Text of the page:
By Joe Marren
Special to Poynter Online

We’ve all had the experience and dreaded it as much as doing our taxes. We welcome it as much as root canal. That’s right, I mean being stuck sitting next to that most reviled of all species: the compulsive talker. As much as we want to tell them that we don’t care about their Aunt Betty or how she was cheated out of the Blue Ribbon at the county fair for her chocolate chip cookies, the bumpy plane ride and the fasten seatbelt light spells our doom.

Mother Jones magazine co-founder and writer-about-the-world Adam Hochschild wasn’t at the annual Nieman Conference on Narrative Journalism to teach us how not to listen to such people, nor how to block out their disturbing noise Zen-style. No, he was there to tell a crowded session how to not be like those people. In short, how to win readers and influence editors.

Let’s start with the basic assumption that anyone attending his session has a healthy self-ego and is chock full o’stories to tell. The problem is how to turn personal experiences into compelling narrative that would make not only the person seated next to us on the plane listen in rapt awe, but also touch the emotions of everyone within earshot. A good storyteller can not only make a listener care about Aunt Betty, but embolden an audience to write strong letters of protest to obviously ignorant and incompetent chocolate chip cookie judges.

Novelist George Orwell could do that. His personal experiences were told to make a larger point. For example, in his Spanish Civil War book of essays, “Homage to Catalonia,” he uses experiences to show the larger picture. (Note: The good writing was his, the cliches are mine.) A passage about getting shot explains not only what it feels like but also allows him to step back and examine himself and what he’s doing there. Few other people could turn a bullet wound into a political treatise.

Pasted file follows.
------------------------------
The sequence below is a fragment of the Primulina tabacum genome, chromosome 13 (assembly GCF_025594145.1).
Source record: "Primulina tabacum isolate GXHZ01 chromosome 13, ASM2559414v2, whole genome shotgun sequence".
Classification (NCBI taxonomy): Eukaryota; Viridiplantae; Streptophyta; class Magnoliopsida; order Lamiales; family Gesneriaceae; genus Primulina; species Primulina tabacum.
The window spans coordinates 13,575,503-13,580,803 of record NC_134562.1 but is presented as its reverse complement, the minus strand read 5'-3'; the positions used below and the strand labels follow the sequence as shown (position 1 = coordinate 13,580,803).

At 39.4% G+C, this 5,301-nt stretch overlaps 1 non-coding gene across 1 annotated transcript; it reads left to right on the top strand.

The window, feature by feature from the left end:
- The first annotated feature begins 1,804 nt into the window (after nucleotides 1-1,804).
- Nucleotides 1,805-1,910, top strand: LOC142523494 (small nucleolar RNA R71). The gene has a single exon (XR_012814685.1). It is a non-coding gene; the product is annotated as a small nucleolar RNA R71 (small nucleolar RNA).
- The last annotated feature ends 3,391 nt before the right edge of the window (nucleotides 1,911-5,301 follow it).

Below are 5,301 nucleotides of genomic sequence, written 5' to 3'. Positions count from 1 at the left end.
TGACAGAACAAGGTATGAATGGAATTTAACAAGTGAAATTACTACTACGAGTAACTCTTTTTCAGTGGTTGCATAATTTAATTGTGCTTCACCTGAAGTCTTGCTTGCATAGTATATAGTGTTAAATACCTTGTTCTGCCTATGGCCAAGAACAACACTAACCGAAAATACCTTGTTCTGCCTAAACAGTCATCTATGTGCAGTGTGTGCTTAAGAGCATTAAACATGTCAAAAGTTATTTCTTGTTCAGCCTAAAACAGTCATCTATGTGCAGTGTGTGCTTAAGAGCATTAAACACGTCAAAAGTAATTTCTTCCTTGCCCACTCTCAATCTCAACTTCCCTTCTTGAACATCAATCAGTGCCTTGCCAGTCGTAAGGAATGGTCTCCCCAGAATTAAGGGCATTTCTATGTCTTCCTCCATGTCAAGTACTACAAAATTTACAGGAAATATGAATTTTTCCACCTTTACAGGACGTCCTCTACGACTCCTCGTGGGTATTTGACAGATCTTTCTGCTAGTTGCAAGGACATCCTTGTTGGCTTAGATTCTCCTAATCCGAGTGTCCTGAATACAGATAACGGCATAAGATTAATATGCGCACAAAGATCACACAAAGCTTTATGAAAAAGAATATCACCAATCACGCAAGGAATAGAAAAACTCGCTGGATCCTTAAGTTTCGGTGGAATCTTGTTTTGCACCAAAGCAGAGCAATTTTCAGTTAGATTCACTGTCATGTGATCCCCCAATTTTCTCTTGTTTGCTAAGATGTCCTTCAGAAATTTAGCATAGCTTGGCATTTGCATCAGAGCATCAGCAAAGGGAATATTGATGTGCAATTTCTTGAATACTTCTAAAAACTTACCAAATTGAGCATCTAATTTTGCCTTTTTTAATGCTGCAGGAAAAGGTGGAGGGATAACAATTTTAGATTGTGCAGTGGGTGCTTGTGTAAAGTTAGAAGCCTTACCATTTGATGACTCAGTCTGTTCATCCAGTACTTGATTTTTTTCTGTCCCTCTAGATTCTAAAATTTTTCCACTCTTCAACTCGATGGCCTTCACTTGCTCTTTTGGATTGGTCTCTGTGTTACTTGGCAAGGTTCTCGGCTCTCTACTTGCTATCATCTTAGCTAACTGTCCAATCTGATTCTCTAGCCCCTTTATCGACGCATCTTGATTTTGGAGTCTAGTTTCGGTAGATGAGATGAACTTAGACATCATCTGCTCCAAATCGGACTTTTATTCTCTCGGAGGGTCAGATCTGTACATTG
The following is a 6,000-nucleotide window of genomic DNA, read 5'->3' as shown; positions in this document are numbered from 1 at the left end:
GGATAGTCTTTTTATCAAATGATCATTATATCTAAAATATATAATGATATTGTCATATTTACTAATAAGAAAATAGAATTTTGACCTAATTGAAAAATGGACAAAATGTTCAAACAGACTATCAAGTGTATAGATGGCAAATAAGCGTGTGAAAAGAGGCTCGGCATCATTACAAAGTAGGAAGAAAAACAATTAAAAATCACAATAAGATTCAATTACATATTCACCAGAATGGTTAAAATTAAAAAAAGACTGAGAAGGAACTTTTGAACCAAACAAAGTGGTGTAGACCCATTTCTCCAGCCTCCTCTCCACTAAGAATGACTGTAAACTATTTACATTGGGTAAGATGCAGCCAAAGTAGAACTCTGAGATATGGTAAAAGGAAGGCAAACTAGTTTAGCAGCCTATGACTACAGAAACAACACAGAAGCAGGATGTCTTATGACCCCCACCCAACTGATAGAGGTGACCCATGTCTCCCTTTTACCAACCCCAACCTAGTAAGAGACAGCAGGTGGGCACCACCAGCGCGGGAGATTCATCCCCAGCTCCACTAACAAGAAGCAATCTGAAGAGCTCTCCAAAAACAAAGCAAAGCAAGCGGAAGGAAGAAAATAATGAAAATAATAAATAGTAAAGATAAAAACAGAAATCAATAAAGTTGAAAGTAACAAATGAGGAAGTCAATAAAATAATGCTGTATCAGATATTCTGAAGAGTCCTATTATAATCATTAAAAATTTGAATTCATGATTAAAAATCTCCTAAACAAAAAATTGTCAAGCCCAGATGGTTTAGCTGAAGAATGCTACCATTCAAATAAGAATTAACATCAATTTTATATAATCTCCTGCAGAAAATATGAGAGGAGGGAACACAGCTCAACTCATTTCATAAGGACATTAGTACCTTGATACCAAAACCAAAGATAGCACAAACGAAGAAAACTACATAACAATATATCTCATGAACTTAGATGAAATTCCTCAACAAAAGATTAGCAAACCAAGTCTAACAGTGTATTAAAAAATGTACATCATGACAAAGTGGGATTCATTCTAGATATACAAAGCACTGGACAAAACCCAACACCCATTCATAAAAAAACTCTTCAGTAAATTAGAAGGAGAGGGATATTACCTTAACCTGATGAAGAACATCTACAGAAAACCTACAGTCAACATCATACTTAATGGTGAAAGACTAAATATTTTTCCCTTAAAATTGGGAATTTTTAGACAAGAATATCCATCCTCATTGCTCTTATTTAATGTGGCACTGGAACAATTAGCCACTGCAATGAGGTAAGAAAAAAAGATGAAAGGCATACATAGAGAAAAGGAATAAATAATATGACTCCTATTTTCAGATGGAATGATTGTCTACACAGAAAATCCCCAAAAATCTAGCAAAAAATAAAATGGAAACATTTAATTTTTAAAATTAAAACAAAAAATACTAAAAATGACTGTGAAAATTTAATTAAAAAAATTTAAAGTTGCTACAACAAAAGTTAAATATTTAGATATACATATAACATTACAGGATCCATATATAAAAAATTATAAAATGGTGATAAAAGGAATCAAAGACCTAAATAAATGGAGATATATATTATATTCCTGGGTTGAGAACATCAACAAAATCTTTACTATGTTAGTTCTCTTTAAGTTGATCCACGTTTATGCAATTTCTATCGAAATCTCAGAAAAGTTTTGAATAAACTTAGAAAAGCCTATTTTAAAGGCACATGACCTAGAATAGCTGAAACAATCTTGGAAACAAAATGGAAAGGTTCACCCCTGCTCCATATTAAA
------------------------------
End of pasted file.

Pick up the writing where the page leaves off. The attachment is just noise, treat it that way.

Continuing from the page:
Orwell also uses that same wound to explore social issues. Going to another hospital on a troop train, he and his battered comrades pass a fresh division going up to the front. Amid the cheers, Orwell uses his experience to raise a larger point for him: That, in the end, “War is glorious after all.” We don’t have to agree with the point, Hochschild said, but we can marvel at how Orwell could focus on the larger part of a personal experience.

So that means all narrative journalism has to be about gloom, despair and misery, right? Hardly, Hochschild said. The subject can be sad or glad, the point is to make it meaningful to the reader.

“Examine things carefully and determine what are the larger implications,” Hochschild said.

Also, when you realize that such an experience could be made more interesting, treat it respectfully. Whip out your pen and paper and write it down. Take careful notes that look at everything. Use your senses to see and feel the event or moment.

“When I’m out on an assignment I usually keep two notebooks,” Hochschild said. “One notebook is for the story I’m working on and the other is for the other stuff that I find, even if I don’t know how or when it will be used.”

What also helps is to create some distance from the raw material. Let some tempus fugit before you try to write about it because you may need that time to absorb the experience or moment to figure out fully what it all means. That could also mean talk about it with your friends and see if their reactions are the same as yours.

Two notebooks may be too many and a reporter could feel intimidated by the material. Cheer up, Hochschild has a solution. Early on in the process he looks to get an idea of the “containers into which I’m trying to fit this experience.” In other words, figure out the form and see what to pluck from the file before or after the first draft.

Do all that and your stories will be the literary equivalent of Aunt Betty’s soon-to-be award-winning cookies. Speaking of which, pass the plate this way, please.

Joe Marren is an assistant professor in the communication department at Buffalo State College. He can be reached at